• Couples earning up to $150,000 will receive $2,400, plus $500 for each child
  • Individuals earning up to $75,000 will receive $1,200, plus $500 for each child.
  • Payments will phase out for individuals earning more than $75,000 and couples earning more than $150,000, and head of household filers up to $112,500.

There are also some changes to unemployment:

  • State governments can temporarily increase unemployment benefits.
  • States are encouraged to waive the typical waiting period of one week and provide an additional 13 weeks of benefits.
  • Tax credits may be available to those who are self-employed

Paid sick and family leave will become available for more workers. It is required for more employees by the Families First Coronavirus Response Act. This applies to businesses of 500 employees or less. Businesses with 50 employees or less may be exempt from these policies. Eligible employees must be allowed up to 2 weeks, or 80 hours, of paid sick time:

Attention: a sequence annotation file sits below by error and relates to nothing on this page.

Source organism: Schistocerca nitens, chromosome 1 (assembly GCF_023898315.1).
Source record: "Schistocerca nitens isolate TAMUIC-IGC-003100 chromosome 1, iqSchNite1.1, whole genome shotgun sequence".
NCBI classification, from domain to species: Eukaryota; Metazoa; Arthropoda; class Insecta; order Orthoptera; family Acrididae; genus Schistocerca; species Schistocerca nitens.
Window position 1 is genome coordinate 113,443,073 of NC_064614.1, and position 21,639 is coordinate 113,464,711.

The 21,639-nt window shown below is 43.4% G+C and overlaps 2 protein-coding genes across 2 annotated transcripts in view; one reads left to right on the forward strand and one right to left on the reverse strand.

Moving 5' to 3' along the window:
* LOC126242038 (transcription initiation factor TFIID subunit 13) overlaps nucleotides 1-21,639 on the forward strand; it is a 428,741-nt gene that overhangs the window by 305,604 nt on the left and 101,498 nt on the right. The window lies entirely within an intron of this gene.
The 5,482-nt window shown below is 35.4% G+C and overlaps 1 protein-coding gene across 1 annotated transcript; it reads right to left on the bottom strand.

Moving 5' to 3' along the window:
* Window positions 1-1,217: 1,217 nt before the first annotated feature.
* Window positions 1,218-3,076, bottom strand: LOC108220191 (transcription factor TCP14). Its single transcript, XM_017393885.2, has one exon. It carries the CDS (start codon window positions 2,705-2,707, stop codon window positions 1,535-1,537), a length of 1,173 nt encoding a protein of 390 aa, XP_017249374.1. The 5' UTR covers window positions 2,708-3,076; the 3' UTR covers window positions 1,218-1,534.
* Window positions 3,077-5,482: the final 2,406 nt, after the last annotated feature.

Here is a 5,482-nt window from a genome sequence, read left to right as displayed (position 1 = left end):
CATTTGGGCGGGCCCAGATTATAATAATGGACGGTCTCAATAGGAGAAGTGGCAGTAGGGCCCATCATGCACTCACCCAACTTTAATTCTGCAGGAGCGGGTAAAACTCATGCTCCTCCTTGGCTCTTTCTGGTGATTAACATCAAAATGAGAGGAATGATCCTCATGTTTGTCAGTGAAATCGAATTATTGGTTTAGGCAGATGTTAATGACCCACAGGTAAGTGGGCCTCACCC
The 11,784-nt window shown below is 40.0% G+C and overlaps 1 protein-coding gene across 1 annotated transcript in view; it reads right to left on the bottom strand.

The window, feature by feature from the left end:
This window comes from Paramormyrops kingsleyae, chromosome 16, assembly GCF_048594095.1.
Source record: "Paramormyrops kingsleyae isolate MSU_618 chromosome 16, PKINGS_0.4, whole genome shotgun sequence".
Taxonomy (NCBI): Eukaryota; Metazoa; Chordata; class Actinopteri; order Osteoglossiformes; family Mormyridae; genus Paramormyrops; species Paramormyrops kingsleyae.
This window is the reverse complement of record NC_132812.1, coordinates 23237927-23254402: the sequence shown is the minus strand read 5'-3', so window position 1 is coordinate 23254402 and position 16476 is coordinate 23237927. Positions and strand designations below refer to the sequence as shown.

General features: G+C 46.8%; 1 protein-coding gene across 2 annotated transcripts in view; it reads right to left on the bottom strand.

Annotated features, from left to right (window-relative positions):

• At their regular rate of pay if the employee is unable to work due to quarantine or if they are experiencing COVID-19 symptoms
    • These payments are capped at $200 per day, or an aggregate payment of $2,000
  • At two-thirds their regular rate pay if they have to care for someone who is ill or take care of a child who’s school was closed due to COVID-19
    • These payments are capped at $511 per day, or an aggregate payment of $5,110